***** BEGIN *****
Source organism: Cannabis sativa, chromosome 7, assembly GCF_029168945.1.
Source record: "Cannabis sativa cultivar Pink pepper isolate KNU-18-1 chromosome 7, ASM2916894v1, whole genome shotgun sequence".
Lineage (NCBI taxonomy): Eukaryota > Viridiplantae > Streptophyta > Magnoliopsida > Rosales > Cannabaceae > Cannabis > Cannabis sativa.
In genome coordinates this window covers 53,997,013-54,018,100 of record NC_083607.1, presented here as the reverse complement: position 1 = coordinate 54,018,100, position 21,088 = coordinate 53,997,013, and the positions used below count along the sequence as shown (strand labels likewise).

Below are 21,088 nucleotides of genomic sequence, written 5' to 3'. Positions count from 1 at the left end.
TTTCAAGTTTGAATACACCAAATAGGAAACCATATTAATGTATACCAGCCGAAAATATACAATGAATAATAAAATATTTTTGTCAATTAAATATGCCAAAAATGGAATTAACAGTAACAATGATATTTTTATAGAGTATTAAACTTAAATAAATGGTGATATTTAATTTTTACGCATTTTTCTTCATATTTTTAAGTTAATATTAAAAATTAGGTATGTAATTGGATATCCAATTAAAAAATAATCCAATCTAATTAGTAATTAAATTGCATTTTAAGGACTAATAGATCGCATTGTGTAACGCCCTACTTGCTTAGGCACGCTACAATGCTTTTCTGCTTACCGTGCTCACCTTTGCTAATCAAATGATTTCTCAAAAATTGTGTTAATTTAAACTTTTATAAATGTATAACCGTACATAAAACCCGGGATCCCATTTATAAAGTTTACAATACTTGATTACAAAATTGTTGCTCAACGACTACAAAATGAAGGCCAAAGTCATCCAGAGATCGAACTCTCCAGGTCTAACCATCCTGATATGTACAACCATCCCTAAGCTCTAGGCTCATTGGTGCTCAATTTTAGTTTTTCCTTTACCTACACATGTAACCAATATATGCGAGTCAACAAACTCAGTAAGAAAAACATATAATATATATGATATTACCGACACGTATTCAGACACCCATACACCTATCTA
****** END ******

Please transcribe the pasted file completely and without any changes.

Source organism: Cannabis sativa, chromosome 7, assembly GCF_029168945.1.
Source record: "Cannabis sativa cultivar Pink pepper isolate KNU-18-1 chromosome 7, ASM2916894v1, whole genome shotgun sequence".
Lineage (NCBI taxonomy): Eukaryota > Viridiplantae > Streptophyta > Magnoliopsida > Rosales > Cannabaceae > Cannabis > Cannabis sativa.
In genome coordinates this window covers 53,997,013-54,018,100 of record NC_083607.1, presented here as the reverse complement: position 1 = coordinate 54,018,100, position 21,088 = coordinate 53,997,013, and the positions used below count along the sequence as shown (strand labels likewise).

Below are 21,088 nucleotides of genomic sequence, written 5' to 3'. Positions count from 1 at the left end.
TTTCAAGTTTGAATACACCAAATAGGAAACCATATTAATGTATACCAGCCGAAAATATACAATGAATAATAAAATATTTTTGTCAATTAAATATGCCAAAAATGGAATTAACAGTAACAATGATATTTTTATAGAGTATTAAACTTAAATAAATGGTGATATTTAATTTTTACGCATTTTTCTTCATATTTTTAAGTTAATATTAAAAATTAGGTATGTAATTGGATATCCAATTAAAAAATAATCCAATCTAATTAGTAATTAAATTGCATTTTAAGGACTAATAGATCGCATTGTGTAACGCCCTACTTGCTTAGGCACGCTACAATGCTTTTCTGCTTACCGTGCTCACCTTTGCTAATCAAATGATTTCTCAAAAATTGTGTTAATTTAAACTTTTATAAATGTATAACCGTACATAAAACCCGGGATCCCATTTATAAAGTTTACAATACTTGATTACAAAATTGTTGCTCAACGACTACAAAATGAAGGCCAAAGTCATCCAGAGATCGAACTCTCCAGGTCTAACCATCCTGATATGTACAACCATCCCTAAGCTCTAGGCTCATTGGTGCTCAATTTTAGTTTTTCCTTTACCTACACATGTAACCAATATATGCGAGTCAACAAACTCAGTAAGAAAAACATATAATATATATGATATTACCGACACGTATTCAGACACCCATACACCTATCTA